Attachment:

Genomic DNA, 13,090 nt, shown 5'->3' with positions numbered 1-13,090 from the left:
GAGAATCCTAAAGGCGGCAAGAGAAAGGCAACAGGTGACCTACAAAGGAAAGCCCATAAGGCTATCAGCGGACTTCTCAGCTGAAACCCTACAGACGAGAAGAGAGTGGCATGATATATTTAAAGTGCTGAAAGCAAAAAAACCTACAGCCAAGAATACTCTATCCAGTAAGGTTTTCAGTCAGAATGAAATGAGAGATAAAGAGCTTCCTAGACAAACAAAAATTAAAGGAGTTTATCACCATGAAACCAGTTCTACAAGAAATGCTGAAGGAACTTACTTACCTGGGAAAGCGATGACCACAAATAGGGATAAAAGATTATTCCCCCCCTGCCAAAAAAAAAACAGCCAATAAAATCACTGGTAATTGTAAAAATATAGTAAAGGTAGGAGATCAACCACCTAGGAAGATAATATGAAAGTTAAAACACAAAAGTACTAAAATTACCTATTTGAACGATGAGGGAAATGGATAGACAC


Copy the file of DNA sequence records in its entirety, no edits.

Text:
Genomic DNA, 13,090 nt, shown 5'->3' with positions numbered 1-13,090 from the left:
GAGAATCCTAAAGGCGGCAAGAGAAAGGCAACAGGTGACCTACAAAGGAAAGCCCATAAGGCTATCAGCGGACTTCTCAGCTGAAACCCTACAGACGAGAAGAGAGTGGCATGATATATTTAAAGTGCTGAAAGCAAAAAAACCTACAGCCAAGAATACTCTATCCAGTAAGGTTTTCAGTCAGAATGAAATGAGAGATAAAGAGCTTCCTAGACAAACAAAAATTAAAGGAGTTTATCACCATGAAACCAGTTCTACAAGAAATGCTGAAGGAACTTACTTACCTGGGAAAGCGATGACCACAAATAGGGATAAAAGATTATTCCCCCCCTGCCAAAAAAAAAACAGCCAATAAAATCACTGGTAATTGTAAAAATATAGTAAAGGTAGGAGATCAACCACCTAGGAAGATAATATGAAAGTTAAAACACAAAAGTACTAAAATTACCTATTTGAACGATGAGGGAAATGGATAGACAC